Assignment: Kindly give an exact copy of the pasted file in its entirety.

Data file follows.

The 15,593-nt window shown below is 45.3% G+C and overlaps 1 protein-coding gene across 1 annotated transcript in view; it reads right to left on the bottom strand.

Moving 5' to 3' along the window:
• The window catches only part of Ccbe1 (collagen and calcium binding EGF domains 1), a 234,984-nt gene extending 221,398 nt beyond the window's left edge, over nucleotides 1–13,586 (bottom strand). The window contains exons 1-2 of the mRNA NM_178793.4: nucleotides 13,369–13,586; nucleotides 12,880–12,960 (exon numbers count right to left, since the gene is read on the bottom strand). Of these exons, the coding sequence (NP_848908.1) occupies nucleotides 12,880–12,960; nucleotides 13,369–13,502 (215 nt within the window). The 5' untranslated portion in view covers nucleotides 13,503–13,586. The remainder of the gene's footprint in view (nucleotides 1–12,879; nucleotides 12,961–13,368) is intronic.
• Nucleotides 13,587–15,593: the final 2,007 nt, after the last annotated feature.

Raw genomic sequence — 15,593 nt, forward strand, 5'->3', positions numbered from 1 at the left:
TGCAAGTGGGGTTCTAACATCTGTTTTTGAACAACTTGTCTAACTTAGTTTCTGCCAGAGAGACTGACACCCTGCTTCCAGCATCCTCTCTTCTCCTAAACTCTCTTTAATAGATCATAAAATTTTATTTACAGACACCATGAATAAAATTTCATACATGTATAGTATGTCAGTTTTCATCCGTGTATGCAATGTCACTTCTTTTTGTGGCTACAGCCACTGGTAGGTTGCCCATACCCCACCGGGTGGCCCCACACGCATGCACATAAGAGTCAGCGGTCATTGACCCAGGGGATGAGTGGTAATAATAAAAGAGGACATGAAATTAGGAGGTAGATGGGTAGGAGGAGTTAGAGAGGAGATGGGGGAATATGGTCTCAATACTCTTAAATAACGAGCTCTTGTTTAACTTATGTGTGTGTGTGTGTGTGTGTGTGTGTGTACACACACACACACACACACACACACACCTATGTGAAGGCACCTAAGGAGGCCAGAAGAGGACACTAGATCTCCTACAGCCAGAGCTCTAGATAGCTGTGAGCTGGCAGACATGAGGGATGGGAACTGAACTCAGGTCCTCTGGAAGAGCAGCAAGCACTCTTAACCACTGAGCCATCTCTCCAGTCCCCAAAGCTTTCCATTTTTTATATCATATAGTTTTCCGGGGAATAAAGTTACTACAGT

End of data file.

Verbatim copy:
The 15,593-nt window shown below is 45.3% G+C and overlaps 1 protein-coding gene across 1 annotated transcript in view; it reads right to left on the bottom strand.

Moving 5' to 3' along the window:
• The window catches only part of Ccbe1 (collagen and calcium binding EGF domains 1), a 234,984-nt gene extending 221,398 nt beyond the window's left edge, over nucleotides 1–13,586 (bottom strand). The window contains exons 1-2 of the mRNA NM_178793.4: nucleotides 13,369–13,586; nucleotides 12,880–12,960 (exon numbers count right to left, since the gene is read on the bottom strand). Of these exons, the coding sequence (NP_848908.1) occupies nucleotides 12,880–12,960; nucleotides 13,369–13,502 (215 nt within the window). The 5' untranslated portion in view covers nucleotides 13,503–13,586. The remainder of the gene's footprint in view (nucleotides 1–12,879; nucleotides 12,961–13,368) is intronic.
• Nucleotides 13,587–15,593: the final 2,007 nt, after the last annotated feature.

Raw genomic sequence — 15,593 nt, forward strand, 5'->3', positions numbered from 1 at the left:
TGCAAGTGGGGTTCTAACATCTGTTTTTGAACAACTTGTCTAACTTAGTTTCTGCCAGAGAGACTGACACCCTGCTTCCAGCATCCTCTCTTCTCCTAAACTCTCTTTAATAGATCATAAAATTTTATTTACAGACACCATGAATAAAATTTCATACATGTATAGTATGTCAGTTTTCATCCGTGTATGCAATGTCACTTCTTTTTGTGGCTACAGCCACTGGTAGGTTGCCCATACCCCACCGGGTGGCCCCACACGCATGCACATAAGAGTCAGCGGTCATTGACCCAGGGGATGAGTGGTAATAATAAAAGAGGACATGAAATTAGGAGGTAGATGGGTAGGAGGAGTTAGAGAGGAGATGGGGGAATATGGTCTCAATACTCTTAAATAACGAGCTCTTGTTTAACTTATGTGTGTGTGTGTGTGTGTGTGTGTGTGTACACACACACACACACACACACACACACCTATGTGAAGGCACCTAAGGAGGCCAGAAGAGGACACTAGATCTCCTACAGCCAGAGCTCTAGATAGCTGTGAGCTGGCAGACATGAGGGATGGGAACTGAACTCAGGTCCTCTGGAAGAGCAGCAAGCACTCTTAACCACTGAGCCATCTCTCCAGTCCCCAAAGCTTTCCATTTTTTATATCATATAGTTTTCCGGGGAATAAAGTTACTACAGT